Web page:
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Tiny House Villages For Seattle’s Homeless by Low Income Housing Institute

This post contains affiliate links.

This is the story of how tiny house villages are being built for Seattle’s homeless by the Low Income Housing Institute and its volunteers and donors.

When they built the first tiny house, the first homeless person who got it cried (of joy) because it was the first time they’d been able to shut a door in years. Not only that but also the first time to be able to have a place to leave their belongings. And the freedom and lightness of not having to carry everything everywhere.

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Tiny House Villages Being Built To Help Seattle’s Homeless

Tiny House Villages for Homeless in Seattle by LIHI 001

Images via Derek Armstrong Mcneill/Vimeo

These tiny homes are the last hope for many people. Without them, they could never really rest. They sleep with one eye open.

Tiny House Villages for Homeless in Seattle by LIHI 002

Images via Derek Armstrong Mcneill/Vimeo

That’s why we need to take better care of our homeless population. This is an example of an inexpensive way to do it…

Tiny House Villages for Homeless in Seattle by LIHI 003

Images via Derek Armstrong Mcneill/Vimeo

They’re very inexpensive and easy to build.

Tiny House Villages for Homeless in Seattle by LIHI 004

Images via Derek Armstrong Mcneill/Vimeo

The community gathers around and everyone loves helping to build tiny homes.

Tiny House Villages for Homeless in Seattle by LIHI 005

Images via Derek Armstrong Mcneill/Vimeo

This one is really cool looking, isn’t it? They’re really proud of these as you can imagine.

Tiny house in a Tiny house village for the homeless in Seattle Lihi-org

Image via Low Income Housing Institute

VIDEO – Young Ladies Help Build Tiny Homes For Homeless

Learn More…

LIHI Tiny Houses | Properties/Villages | Donate

Donate by mail

Mail a check payable to the Low Income Housing Institute or LIHI to:

Low Income Housing Institute
Attn: Fund Development Dept.
2407 1st Avenue
Seattle WA 98121


  1. https://lihi.org/tiny-houses/
  2. https://lihi.org/donate/
  3. https://lihi.org/properties/
  4. https://lihi.org/properties/the-marion-west/
  5. https://www.youtube.com/watch?v=SO9Ss8x3mDo
  6. https://vimeo.com/185758724
  7. https://www.yesmagazine.org/people-power/for-women-by-women-a-sisterhood-of-carpenters-builds-tiny-houses-for-the-homeless-20180817

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Alex is a contributor and editor for TinyHouseTalk.com and the always free Tiny House Newsletter. He has a passion for exploring and sharing tiny homes (from yurts and RVs to tiny cabins and cottages) and inspiring simple living stories. We invite you to send in your story and tiny home photos too so we can re-share and inspire others towards a simple life too. Thank you!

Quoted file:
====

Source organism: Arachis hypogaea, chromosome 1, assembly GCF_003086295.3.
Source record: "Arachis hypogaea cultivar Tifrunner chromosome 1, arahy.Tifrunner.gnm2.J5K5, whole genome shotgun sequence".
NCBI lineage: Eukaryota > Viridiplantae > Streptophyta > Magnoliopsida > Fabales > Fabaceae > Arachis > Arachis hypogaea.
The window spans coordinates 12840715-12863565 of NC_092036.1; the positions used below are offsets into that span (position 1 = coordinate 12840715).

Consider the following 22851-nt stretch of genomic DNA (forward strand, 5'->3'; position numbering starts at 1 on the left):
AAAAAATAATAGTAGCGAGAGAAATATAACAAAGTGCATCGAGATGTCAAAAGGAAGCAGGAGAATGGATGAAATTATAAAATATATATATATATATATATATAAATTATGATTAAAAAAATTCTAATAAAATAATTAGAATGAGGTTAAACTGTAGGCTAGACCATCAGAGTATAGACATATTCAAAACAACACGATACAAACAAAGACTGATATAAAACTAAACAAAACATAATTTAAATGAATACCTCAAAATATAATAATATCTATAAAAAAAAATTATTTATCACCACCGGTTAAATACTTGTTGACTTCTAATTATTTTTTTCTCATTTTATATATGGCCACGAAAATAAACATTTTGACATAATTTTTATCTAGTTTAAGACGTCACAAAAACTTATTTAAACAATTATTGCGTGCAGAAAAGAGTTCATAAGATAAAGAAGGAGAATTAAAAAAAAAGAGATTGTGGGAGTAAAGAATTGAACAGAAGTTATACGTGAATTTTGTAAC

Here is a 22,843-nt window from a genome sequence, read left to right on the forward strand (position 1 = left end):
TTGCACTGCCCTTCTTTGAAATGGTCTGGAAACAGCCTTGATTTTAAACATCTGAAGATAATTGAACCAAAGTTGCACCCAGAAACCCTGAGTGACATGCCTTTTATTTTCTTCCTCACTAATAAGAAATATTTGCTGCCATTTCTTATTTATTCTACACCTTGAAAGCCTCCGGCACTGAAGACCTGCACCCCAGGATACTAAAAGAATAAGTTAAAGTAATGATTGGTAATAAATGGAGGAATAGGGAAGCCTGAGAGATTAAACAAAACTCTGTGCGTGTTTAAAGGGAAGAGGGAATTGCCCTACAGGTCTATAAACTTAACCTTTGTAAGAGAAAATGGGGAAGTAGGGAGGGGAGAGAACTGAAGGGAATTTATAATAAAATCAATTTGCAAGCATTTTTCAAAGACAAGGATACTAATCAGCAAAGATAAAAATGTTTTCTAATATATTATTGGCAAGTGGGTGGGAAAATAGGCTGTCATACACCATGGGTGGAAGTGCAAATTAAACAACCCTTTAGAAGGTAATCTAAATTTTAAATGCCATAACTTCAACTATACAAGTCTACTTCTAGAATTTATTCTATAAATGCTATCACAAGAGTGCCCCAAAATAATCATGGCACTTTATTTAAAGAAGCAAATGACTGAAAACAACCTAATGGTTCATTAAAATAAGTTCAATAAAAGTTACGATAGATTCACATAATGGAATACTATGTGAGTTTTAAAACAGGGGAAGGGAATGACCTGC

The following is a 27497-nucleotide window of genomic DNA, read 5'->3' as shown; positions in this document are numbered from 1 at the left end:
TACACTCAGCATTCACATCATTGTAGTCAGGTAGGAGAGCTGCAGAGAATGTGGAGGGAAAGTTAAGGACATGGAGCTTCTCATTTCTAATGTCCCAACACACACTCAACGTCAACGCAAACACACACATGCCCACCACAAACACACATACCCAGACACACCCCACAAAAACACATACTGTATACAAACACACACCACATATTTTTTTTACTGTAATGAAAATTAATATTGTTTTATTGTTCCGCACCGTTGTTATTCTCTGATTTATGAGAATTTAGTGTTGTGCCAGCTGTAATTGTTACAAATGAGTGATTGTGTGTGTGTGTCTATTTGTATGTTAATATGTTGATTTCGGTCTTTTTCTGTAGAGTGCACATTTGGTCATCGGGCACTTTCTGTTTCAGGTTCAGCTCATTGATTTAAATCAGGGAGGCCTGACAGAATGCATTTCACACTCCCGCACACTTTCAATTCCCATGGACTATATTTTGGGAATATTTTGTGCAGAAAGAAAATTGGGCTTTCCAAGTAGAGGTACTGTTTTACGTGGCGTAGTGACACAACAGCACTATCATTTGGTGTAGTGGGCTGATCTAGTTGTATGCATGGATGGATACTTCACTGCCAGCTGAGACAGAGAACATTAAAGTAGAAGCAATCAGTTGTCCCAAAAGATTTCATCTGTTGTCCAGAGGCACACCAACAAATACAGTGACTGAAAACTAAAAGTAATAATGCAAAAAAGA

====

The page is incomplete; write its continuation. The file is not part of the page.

{ 15 comments… add one }
  • Sherry
    August 14, 2019, 12:19 pm

    I am all for this and yet there should be very strict rules about who goes there and what goes on for it NO boundaries then the drugs, the booze, the gangs, the horrific way of life that got them where they were to begin with will follow them to these cute new homes. Each new homeless person should be checked and have to sign a contract stating they will comply with the rules of the community or else they lose their tiny home. Listen this is not against anyone, we all know what booze, drugs, gangs and crime does to not just a person but an entire area. I lost a child to drugs and all the decades fighting to save her and help her did not work………so I know what this lifestyle does to a person once hooked……These people need to guard themselves and keep the area nice and clean free of filth, rats, and crime….plant some flowers, grass, take pride in what you have, and have small groups talking to each other daily to keep the contact with each other and what goes on.

    • Lela
      August 14, 2019, 2:37 pm

      Great ideas. We all are responsible as human beings to God, ourselves, and each other.

    • Sherry
      August 14, 2019, 2:41 pm

      Sherry here. First of all, I am very sorry for the loss of your daughter. I cannot imagine the pain that must cause…and I hope with every fiber of my being that I never have to know. But I must ask you to please STOP the criminalization of poverty. Not all who are homeless are criminals who bring filth and rats. Homelessness can be caused by all manner of circumstance such as mental illness, physical abuse, medical and other bills beyond their means, and simply not finding a dwelling they can afford (often called the working poor). They are grandmothers taking care of their grandchildren, former sex slaves, gambling addicts, and those who are simply down on their luck or less well off because in America you have to pay to play (eg. pay for higher education in order to get a decent paying job). Please don’t project your experience with your daughter onto all who are impoverished. Doing so further marginalizes these individuals and leads others to look at them as “less than.” I work with at risk children (elementary age), some of whom do come from homes that are being destroyed by substance abuse, but they also come from homes with wonderful, caring parents who, for a variety of circumstances other than drugs/alcohol, have found themselves and their families in dire circumstances.